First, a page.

Effect of Lower US Corporate Tax Rates on Canadian US Cross-border Structures

By Jennifer Kobylarz, CPA, MST

Tax reform was a key part of President Donald Trump’s 2016 election campaign. Although no reform bills have been passed, the President has stated he wants the federal corporate tax rate cut from 35% to 15%. The US corporate tax rate is the third highest in the world. This has caused many companies to consider moving their tax home to another country, a process called corporate inversion. Many US corporations have looked to move to Canada, where the federal corporate tax rate is only 15% (provincial rates range from 11-16%).

By strategically employing the US/Canadian tax treaty, companies could decrease their tax liability while only marginally disrupting business operations and logistics. If the 15% corporate tax rate is adopted, Canada may see a shift in its cross-border commerce with the US. While the federal rates of both countries would be on par, the state tax rates (which vary from 0-12%) would push the combined US corporate tax rate under the Canadian combined rate. This would essentially stop US corporate inversions to Canada and could cause Canadian companies to look at the US as a potential new tax home. Companies that have shifted operations to Canada may consider moving back to the US.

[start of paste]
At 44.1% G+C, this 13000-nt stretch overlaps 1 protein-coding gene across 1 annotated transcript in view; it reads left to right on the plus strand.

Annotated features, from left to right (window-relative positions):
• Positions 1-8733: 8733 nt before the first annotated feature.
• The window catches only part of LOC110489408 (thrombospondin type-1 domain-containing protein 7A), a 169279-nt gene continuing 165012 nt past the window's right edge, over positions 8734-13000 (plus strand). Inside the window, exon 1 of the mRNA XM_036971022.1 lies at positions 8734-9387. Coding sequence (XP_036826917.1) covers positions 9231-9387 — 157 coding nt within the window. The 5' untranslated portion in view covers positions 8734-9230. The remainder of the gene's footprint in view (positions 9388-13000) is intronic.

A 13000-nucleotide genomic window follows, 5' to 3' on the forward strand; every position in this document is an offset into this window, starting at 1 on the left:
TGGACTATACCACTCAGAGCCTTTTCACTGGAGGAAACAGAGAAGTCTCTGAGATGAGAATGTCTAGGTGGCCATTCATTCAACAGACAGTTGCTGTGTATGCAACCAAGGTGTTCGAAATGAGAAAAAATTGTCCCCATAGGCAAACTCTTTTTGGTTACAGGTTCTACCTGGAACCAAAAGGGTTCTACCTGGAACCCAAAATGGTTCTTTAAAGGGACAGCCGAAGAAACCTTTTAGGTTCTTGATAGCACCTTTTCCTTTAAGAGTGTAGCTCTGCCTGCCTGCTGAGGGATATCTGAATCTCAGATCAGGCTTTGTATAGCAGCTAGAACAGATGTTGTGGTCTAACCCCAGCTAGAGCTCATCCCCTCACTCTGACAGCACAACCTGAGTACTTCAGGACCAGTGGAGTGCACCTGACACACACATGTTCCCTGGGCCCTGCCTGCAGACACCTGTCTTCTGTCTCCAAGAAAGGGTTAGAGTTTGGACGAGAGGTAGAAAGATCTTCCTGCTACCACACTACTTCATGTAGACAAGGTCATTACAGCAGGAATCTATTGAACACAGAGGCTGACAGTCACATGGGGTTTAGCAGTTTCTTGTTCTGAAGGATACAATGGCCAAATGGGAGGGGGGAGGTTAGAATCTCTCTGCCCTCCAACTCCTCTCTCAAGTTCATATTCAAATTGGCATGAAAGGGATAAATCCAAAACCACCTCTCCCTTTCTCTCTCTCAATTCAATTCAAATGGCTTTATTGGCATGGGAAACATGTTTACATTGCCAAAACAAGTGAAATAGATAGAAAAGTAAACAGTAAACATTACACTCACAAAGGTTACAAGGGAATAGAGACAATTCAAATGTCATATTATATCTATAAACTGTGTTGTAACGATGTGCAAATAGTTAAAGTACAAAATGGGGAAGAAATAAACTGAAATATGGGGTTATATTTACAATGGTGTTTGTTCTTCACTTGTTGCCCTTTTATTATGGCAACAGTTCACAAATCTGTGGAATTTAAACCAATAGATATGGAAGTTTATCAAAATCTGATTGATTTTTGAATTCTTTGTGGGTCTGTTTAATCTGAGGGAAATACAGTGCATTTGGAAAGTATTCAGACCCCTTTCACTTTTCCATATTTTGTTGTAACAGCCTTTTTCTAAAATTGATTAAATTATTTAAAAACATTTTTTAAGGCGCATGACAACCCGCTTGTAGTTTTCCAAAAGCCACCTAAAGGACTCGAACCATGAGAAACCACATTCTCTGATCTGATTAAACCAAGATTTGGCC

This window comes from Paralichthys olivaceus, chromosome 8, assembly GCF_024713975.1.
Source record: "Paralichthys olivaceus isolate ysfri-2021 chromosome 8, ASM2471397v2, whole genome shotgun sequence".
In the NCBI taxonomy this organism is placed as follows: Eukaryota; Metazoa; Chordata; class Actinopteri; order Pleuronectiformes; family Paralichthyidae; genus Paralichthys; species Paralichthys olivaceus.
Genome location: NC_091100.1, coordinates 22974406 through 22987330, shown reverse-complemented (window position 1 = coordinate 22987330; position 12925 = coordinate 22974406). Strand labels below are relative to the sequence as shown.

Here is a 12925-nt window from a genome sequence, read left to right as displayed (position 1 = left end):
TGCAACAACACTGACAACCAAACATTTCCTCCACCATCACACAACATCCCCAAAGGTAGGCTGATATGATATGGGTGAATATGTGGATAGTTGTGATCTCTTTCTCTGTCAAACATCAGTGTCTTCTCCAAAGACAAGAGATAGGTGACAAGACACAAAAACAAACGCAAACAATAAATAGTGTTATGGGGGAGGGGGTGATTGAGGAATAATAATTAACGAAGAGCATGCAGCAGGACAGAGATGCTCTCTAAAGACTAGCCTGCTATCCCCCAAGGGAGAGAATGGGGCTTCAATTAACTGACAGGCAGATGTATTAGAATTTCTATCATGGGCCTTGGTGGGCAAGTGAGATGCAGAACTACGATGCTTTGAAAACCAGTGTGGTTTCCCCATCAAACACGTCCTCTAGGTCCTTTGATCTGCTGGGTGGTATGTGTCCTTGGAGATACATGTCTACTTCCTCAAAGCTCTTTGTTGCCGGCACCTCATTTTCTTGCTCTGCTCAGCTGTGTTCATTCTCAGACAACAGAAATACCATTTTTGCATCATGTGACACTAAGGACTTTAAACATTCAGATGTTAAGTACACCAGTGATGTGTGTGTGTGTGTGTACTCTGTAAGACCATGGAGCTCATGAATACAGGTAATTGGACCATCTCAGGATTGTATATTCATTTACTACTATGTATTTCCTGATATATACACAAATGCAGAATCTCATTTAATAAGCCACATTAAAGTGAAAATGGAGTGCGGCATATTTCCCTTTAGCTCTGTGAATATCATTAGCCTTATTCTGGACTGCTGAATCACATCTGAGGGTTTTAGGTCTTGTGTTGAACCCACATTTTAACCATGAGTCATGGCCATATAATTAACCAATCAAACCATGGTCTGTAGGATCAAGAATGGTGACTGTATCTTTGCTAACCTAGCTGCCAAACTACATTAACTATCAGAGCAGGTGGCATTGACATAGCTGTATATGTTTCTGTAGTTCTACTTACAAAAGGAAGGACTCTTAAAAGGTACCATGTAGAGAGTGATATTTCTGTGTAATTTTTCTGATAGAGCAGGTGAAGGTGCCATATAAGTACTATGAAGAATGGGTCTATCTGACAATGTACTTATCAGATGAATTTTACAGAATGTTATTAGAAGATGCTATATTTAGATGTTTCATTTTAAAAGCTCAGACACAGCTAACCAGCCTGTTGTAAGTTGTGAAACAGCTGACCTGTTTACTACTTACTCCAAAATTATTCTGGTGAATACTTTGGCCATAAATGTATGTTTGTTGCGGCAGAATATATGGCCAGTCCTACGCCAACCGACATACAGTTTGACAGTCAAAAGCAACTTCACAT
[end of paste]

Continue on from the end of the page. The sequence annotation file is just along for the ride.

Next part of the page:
Lastly, international investors, who currently favour Canada’s lower tax rate, may begin to favor the US. The direct effect of a lower US corporate tax rate may not be seen immediately as companies wait to see if a 15% tax rate can withstand the US’ always changing political climate.

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